Let's look at the objective evidence. The above chart takes the absolute value of market movement in percentage terms every 15 minutes for the ES futures (close to close) and sums the values for the past day. This provides a measure of the total market movement (excursion)--up and down--during the day. This is a true, price-based measure of volatility. What we see is that the recent values exceeding 7% are seven times higher than the values we saw in 2006 and almost five times higher than the levels seen just a few weeks ago.
If we define an intraday trend as a movement of a given amount in a given period of time, we can see that the volatile markets of late have offered many more short-term trending moves than prior markets. A discretionary trader who has developed a feel for normal markets--and their intraday reversals--now finds that the market moves far further before reversing and these reversals themselves travel much further, much faster. It's as if a slow-pitch softball player suddenly had to face a baseball pitcher: the game seems the same, but everything from the batter's perspective has changed.
Moreover, the recent period of hugely different movement is not unique. We can see from the above chart that the vast amount of market days have moved a total of 3% or less in their total excursions. At times, however, markets have suddenly moved twice that amount or more.
Consider further: From March 15, 2006 to July 19, 2007, the average 15-minute period in the ES futures traded 37,071 contracts and there were an average of 1893 trades. The average high-low range for each 15-minute period was .17%.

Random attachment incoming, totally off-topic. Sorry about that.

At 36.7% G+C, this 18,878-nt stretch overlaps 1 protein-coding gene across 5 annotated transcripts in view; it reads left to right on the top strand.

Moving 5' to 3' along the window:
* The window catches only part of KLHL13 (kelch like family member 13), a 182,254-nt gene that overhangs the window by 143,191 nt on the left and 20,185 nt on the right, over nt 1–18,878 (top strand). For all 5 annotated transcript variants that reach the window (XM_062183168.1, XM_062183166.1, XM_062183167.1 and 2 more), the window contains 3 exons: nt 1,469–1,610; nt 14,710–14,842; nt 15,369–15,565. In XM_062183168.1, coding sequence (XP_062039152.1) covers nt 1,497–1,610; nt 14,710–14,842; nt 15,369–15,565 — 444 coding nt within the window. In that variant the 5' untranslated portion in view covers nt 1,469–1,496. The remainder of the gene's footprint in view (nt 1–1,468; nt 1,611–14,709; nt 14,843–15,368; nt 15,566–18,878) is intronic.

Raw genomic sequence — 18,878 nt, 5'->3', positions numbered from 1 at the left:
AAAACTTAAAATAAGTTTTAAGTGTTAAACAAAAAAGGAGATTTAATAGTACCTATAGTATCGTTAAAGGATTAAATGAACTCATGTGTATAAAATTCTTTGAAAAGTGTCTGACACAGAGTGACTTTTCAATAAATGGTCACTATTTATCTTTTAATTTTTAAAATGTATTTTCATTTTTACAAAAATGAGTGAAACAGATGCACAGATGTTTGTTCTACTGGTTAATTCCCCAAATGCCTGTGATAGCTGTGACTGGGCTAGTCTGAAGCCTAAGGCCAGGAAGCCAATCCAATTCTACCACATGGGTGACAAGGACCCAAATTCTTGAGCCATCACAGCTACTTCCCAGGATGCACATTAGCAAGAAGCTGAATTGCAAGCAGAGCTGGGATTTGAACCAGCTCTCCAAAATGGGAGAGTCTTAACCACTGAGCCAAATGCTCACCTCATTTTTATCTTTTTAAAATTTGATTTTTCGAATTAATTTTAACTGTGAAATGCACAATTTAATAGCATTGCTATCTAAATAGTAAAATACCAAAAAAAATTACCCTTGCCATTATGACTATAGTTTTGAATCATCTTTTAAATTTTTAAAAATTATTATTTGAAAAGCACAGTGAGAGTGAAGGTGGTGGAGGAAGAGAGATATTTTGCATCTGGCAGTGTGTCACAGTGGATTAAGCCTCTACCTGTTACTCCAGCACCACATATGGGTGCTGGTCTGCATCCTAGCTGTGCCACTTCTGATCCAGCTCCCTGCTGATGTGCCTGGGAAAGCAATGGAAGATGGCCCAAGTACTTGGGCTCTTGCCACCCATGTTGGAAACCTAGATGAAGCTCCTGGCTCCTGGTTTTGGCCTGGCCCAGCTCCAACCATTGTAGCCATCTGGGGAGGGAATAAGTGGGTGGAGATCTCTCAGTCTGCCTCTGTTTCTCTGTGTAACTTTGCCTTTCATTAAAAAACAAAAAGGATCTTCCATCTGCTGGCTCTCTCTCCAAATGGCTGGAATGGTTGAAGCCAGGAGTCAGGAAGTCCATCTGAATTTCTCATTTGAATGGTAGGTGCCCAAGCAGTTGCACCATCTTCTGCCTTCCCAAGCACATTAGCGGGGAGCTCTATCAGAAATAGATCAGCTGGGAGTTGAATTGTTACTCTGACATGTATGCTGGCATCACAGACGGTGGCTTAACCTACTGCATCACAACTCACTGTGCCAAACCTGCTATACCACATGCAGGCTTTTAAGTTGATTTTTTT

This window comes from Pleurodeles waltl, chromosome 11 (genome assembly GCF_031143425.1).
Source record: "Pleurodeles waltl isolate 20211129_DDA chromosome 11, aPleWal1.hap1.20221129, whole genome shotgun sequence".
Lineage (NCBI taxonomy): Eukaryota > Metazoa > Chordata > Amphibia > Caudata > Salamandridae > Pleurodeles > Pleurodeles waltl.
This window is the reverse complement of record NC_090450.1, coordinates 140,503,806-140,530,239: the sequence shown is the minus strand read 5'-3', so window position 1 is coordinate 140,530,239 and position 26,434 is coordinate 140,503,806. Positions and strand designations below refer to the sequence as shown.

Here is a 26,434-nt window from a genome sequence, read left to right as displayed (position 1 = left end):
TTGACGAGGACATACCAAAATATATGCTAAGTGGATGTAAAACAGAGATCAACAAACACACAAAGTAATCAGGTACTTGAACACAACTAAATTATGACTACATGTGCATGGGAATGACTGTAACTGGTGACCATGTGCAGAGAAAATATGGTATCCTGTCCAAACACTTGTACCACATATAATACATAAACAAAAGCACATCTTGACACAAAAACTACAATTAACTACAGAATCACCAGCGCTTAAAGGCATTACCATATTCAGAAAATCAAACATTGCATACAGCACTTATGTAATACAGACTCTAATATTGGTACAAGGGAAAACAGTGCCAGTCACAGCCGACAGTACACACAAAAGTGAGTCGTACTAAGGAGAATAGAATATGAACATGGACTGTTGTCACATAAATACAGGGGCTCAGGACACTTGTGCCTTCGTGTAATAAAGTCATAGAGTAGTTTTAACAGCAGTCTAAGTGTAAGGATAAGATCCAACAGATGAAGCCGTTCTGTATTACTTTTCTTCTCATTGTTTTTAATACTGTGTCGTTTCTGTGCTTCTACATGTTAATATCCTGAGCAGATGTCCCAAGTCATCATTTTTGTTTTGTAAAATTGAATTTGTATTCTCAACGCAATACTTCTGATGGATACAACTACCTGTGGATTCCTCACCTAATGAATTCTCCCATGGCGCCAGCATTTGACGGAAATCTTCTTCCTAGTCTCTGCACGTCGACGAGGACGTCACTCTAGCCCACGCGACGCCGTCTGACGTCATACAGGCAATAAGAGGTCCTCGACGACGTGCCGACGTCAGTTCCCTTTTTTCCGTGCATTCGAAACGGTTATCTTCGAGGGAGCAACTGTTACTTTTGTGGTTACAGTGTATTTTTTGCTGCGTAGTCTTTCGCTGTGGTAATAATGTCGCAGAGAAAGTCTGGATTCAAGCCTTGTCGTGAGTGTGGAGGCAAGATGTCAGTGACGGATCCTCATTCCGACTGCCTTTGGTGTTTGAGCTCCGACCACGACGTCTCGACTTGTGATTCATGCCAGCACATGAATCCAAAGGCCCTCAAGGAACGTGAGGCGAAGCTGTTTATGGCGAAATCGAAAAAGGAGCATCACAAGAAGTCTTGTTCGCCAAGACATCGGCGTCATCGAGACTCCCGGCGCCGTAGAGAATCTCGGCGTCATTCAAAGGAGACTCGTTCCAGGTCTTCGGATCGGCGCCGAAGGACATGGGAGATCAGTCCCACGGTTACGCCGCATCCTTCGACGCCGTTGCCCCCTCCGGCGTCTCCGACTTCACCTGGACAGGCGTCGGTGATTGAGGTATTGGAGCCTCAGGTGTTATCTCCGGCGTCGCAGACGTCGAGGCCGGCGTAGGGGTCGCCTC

Since July 19th, however, the average 15-minute period in the ES futures has averaged 79,676 contracts and there have been an average of 4963 trades. The average high-low range for each 15-minute period since July 19th has been .34%.
In short, we've seen more than a doubling of volume and trades and a doubling of price movement.
If we just look at the market since July 26th (the last two days of trading), the average 15-minute volume in the ES futures has been 106,391 contracts, and there have been an average of 7418 trades during each period. The average high-low range for each 15-minute period has been .51%: three times the average from the sample going back to March, 2006.
What would happen if you took a golf player and made him play on greens that were three times as fast as normal ones? What would happen if you took a racecar driver and had him compete on a course at three times his normal speed? What would happen to air traffic controllers if planes began moving at triple speed?